- Invoice number
- Order number
Level III data includes all Level I and Level II data, plus the following additional fields:
- Product commodity code
- Item ID or SKU
- Item description
- Unit price
- Unit of measure (each)
- Extended price
- Line discount
As you can see, entering Level III data requires a lot of additional information for each transaction. Unfortunately, manually entering this data on a standard countertop credit card terminal is not an easy process. If you’re using a virtual terminal or a payment gateway, it’s a little easier since you’ll have access to a full alphanumeric keyboard. Some merchant services providers can also set you up with a specialized software load for your terminal that automatically captures the required data, but you’ll have to pay extra for it. The bottom line is that manually entering Level II and III data is only a practical option for merchants who only handle the occasional B2B transaction and for whom specialized B2B processing software would not be cost-effective.
Again, the good news is that your processor will assist you in setting up what you need, and it’s not too complicated once you get started.
Security & PCI Compliance
PCI compliance is related to the level of data you collect as well. That’s because PCI compliance has to do with security, but it doesn’t just stop at the information you collect — it has more to do with the security of that data during the transmission and storage. We’re talking fraud protection, and it is vital to staying in business.
Being PCI compliant is an absolute necessity because, without it, you can be liable for fraudulent charges and any data breaches that occur. (And they are a lot more common than you might think.) So how do you make sure you have it?
Your merchant account will either have PCI compliance included in the total of the offering (such as Square), or you may need to pay an additional PCI compliance fee for the tools your provider offers. It’s up to you to make sure you are fully PCI compliant, so it pays to get a general lay of the land and be informed. A good introductory post on the subject is What Is PCI Compliance? Why Business Owners Need To Learn The Ins & Outs Of PCI Compliance.
Other Electronic Payment Methods For B2B Companies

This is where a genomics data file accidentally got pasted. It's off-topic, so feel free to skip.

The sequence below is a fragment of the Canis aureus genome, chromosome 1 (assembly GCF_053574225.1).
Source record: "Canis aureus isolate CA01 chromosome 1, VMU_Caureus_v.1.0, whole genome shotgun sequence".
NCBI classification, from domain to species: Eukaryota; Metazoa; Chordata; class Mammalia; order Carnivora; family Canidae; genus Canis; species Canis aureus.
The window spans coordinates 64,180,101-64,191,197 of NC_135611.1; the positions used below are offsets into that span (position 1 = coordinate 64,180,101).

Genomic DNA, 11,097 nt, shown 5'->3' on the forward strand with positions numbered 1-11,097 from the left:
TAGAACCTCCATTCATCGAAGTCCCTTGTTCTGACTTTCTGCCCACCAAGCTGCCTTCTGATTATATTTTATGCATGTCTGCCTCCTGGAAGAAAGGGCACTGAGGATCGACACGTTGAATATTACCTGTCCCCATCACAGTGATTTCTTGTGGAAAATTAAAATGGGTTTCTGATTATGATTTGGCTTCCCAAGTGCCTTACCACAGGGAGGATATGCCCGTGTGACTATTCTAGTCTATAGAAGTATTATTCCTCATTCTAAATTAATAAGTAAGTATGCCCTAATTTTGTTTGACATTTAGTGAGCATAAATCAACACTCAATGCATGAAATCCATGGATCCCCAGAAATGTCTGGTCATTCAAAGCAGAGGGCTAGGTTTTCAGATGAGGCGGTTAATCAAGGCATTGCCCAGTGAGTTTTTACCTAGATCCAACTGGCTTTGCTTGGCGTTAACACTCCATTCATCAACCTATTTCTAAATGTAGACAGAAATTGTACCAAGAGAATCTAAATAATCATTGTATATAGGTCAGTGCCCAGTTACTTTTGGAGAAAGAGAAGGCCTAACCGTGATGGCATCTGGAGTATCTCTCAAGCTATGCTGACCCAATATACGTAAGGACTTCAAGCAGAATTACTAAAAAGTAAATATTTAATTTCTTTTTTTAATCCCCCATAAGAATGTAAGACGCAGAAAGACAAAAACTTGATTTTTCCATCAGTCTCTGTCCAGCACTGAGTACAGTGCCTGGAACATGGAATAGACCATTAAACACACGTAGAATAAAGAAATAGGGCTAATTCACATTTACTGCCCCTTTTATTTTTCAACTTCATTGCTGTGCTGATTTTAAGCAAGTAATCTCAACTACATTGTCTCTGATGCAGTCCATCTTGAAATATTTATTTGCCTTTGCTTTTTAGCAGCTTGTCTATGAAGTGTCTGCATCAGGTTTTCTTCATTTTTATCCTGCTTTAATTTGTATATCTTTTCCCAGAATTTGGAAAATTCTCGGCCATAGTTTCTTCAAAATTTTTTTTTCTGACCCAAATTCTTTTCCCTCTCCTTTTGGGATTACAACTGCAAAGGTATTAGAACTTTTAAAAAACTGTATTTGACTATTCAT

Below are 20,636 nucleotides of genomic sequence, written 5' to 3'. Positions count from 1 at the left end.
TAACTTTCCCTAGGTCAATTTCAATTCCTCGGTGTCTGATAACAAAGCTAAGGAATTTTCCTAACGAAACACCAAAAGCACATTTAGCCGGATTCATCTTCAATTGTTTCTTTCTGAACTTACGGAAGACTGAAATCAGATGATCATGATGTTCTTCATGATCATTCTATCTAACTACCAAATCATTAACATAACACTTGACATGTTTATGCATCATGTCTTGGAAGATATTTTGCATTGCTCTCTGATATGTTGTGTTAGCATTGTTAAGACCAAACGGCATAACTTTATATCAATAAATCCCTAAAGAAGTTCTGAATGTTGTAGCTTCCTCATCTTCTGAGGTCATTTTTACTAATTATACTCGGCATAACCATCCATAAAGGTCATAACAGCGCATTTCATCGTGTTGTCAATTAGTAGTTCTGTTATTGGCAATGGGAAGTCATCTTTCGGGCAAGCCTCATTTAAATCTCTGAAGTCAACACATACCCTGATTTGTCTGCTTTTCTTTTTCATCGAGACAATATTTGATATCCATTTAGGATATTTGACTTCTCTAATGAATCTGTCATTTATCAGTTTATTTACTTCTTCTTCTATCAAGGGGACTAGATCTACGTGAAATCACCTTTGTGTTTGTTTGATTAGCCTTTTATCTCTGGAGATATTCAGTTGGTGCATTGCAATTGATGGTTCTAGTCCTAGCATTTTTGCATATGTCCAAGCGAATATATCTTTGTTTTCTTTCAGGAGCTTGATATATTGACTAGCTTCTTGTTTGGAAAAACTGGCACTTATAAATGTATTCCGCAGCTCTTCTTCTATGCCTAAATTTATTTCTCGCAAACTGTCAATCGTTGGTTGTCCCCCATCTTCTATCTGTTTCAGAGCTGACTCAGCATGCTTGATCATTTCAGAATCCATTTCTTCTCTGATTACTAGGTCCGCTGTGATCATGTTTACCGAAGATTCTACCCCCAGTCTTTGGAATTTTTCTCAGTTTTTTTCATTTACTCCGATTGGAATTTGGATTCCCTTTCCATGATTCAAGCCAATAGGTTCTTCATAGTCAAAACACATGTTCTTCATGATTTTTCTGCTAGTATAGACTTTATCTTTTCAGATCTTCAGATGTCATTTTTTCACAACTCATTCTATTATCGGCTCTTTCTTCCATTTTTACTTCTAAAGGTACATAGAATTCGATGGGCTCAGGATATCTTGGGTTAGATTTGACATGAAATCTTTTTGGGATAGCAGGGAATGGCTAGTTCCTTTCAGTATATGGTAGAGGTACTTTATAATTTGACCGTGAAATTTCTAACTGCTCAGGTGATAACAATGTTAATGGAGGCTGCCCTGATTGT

Let’s take a moment and think back to the bullet list we shared near the beginning of the post that listed how a business can receive payment. You don’t necessarily have to accept credit cards to modernize your accounts receivable; you have a lot of options. One of the best ways to take advantage of going paperless and avoid taking credit cards is setting up ACH payments for your clients.
Why ACH Works Great For B2B Payments
ACH is relatively cheap, easy, and takes a lot of the grunt work out of payments. ACH is a type of electronic fund transfer that allows your clients to pay you directly with their bank account and can make taking recurring payments easy, too.
While ACH is often offered in tandem with credit card processing, you can also find standalone offerings. Check out Everything You Need To Know About Accepting ACH Payments.
Understanding PayPal & Zelle
Some other pretty simple ways to bring more options into your B2B sales are through PayPal and Zelle. These two options allow for easy fund transfers by bank accounts through just an email or phone number. Transferring funds takes mere minutes, and because you aren’t storing any data on your own servers, you won’t need to jump through all of the hoops to ensure PCI compliance. It’s all done behind the scenes.
Want more information on mobile processing options that can help you keep things leaner and get paid faster? Check out Mobile Payment Apps 101: How To Get Paid For Anything, Anywhere. (You’ll find a section devoted to Zelle within this post, too.) To find out more details about PayPal as a processing option, check out our full PayPal review.
Why It’s Time To Upgrade Your B2B Payment Infrastructure
Paper checks not only drain more time out of an organization but they also inherently come with a lot more security risks and problems than most realize. Despite this, paper checks are hanging on for dear life. From well-known corporations to the small mom-and-pop, sometimes what we’ve always done seems like the path of least resistance. However, adding new payment options for your customers is not only a step in the right direction as far as saving time; it can trim down your payment cycle and get you paid faster. And that’s what it’s all about!
We have more resources to help support you when it comes to getting paid. Check out our posts 10 Strategies To Improve Cash Flow and Slow Paying Customers? 10 Tips To Get Your Invoices Paid Faster.